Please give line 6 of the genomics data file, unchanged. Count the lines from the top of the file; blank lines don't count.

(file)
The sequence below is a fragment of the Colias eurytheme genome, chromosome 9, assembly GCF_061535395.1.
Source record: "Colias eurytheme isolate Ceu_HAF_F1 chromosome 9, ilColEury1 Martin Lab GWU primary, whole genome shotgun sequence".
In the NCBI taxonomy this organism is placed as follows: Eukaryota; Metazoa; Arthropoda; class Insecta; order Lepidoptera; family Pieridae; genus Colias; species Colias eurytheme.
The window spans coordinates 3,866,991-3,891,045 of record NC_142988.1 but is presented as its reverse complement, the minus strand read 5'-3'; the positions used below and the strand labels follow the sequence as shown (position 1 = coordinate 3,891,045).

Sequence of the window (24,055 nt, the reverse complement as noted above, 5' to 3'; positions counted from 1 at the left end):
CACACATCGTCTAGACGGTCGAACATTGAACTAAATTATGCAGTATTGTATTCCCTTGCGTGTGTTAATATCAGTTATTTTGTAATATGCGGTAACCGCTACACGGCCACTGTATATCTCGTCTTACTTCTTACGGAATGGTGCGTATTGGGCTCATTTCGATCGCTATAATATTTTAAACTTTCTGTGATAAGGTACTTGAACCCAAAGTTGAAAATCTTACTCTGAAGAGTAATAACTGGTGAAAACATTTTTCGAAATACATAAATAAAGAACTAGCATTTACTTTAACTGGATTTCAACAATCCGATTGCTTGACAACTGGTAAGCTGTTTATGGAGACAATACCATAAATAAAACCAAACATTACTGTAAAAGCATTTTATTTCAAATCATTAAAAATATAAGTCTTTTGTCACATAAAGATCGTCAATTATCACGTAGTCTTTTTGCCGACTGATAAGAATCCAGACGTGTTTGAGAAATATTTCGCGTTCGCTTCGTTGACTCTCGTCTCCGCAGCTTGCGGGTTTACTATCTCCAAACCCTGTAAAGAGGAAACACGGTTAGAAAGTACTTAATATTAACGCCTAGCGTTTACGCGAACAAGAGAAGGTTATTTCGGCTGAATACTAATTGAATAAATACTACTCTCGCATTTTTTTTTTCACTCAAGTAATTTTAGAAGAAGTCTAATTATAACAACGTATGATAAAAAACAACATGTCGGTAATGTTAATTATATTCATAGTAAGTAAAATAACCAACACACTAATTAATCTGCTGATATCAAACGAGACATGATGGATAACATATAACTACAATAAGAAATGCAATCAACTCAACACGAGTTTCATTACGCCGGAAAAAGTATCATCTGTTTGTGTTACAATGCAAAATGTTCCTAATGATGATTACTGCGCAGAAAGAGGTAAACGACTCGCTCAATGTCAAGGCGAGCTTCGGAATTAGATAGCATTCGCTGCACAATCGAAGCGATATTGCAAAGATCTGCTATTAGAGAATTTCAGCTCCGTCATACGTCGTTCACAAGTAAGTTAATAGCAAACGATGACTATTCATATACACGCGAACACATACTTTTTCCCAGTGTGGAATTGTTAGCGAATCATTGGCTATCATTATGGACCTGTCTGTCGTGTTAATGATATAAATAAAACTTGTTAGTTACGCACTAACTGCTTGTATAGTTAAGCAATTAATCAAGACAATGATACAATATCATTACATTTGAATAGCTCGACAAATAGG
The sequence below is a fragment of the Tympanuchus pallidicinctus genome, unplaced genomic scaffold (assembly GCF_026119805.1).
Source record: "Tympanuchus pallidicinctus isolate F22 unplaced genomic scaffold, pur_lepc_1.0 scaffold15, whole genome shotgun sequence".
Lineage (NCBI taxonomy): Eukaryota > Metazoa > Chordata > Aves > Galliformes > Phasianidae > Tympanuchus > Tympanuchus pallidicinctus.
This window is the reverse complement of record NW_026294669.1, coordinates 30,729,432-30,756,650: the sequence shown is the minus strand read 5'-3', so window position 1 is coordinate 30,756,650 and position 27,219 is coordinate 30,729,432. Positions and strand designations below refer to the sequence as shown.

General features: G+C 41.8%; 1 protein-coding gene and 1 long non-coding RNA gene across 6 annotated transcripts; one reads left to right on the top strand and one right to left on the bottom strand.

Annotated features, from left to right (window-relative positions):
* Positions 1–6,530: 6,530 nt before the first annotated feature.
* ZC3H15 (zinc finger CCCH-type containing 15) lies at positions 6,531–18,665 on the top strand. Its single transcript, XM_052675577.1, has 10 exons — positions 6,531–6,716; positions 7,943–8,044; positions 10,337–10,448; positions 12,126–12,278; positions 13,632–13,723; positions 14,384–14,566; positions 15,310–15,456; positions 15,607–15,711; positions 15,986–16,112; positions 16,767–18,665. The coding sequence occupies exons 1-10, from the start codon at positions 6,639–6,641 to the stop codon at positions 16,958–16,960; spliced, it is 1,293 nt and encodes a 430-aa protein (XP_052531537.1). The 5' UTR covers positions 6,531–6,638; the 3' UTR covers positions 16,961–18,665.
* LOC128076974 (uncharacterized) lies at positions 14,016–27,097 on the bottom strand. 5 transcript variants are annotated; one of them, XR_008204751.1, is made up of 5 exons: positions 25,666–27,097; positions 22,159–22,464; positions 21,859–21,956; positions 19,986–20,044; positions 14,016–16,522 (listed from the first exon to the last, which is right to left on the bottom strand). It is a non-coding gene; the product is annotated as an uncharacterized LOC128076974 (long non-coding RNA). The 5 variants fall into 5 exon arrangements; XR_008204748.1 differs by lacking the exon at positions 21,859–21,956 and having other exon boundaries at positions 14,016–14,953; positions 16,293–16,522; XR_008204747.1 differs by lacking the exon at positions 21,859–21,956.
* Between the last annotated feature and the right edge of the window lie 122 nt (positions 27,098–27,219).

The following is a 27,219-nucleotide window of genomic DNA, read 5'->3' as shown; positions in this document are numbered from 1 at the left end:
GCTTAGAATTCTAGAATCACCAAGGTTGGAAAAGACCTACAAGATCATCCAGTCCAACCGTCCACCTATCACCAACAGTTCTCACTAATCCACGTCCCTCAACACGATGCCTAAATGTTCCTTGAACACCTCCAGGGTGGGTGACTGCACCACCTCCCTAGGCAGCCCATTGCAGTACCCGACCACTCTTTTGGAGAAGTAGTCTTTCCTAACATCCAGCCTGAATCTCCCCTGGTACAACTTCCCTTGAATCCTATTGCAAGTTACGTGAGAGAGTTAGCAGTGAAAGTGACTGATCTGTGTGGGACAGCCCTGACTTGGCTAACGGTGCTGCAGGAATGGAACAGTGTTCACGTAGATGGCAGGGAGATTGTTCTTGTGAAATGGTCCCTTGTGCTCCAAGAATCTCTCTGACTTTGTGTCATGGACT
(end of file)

CACACATCGTCTAGACGGTCGAACATTGAACTAAATTATGCAGTATTGTATTCCCTTGCGTGTGTTAATATCAGTTATTTTGTAATATGCGGTAACCGCTACACGGCCACTGTATATCTCGTCTTACTTCTTACGGAATGGTGCGTATTGGGCTCATTTCGATCGCTATAATATTTTAAACTTTCTGTGATAAGGTACTTGAACCCAAAGTTGAAAATCTTACTCTGAAGAGTAATAACTGGTGAAAACATTTTTCGAAATACATAAATAAAGAACTAGCATTTACTTTAACTGGATTTCAACAATCCGATTGCTTGACAACTGGTAAGCTGTTTATGGAGACAATACCATAAATAAAACCAAACATTACTGTAAAAGCATTTTATTTCAAATCATTAAAAATATAAGTCTTTTGTCACATAAAGATCGTCAATTATCACGTAGTCTTTTTGCCGACTGATAAGAATCCAGACGTGTTTGAGAAATATTTCGCGTTCGCTTCGTTGACTCTCGTCTCCGCAGCTTGCGGGTTTACTATCTCCAAACCCTGTAAAGAGGAAACACGGTTAGAAAGTACTTAATATTAACGCCTAGCGTTTACGCGAACAAGAGAAGGTTATTTCGGCTGAATACTAATTGAATAAATACTACTCTCGCATTTTTTTTTTCACTCAAGTAATTTTAGAAGAAGTCTAATTATAACAACGTATGATAAAAAACAACATGTCGGTAATGTTAATTATATTCATAGTAAGTAAAATAACCAACACACTAATTAATCTGCTGATATCAAACGAGACATGATGGATAACATATAACTACAATAAGAAATGCAATCAACTCAACACGAGTTTCATTACGCCGGAAAAAGTATCATCTGTTTGTGTTACAATGCAAAATGTTCCTAATGATGATTACTGCGCAGAAAGAGGTAAACGACTCGCTCAATGTCAAGGCGAGCTTCGGAATTAGATAGCATTCGCTGCACAATCGAAGCGATATTGCAAAGATCTGCTATTAGAGAATTTCAGCTCCGTCATACGTCGTTCACAAGTAAGTTAATAGCAAACGATGACTATTCATATACACGCGAACACATACTTTTTCCCAGTGTGGAATTGTTAGCGAATCATTGGCTATCATTATGGACCTGTCTGTCGTGTTAATGATATAAATAAAACTTGTTAGTTACGCACTAACTGCTTGTATAGTTAAGCAATTAATCAAGACAATGATACAATATCATTACATTTGAATAGCTCGACAAATAGG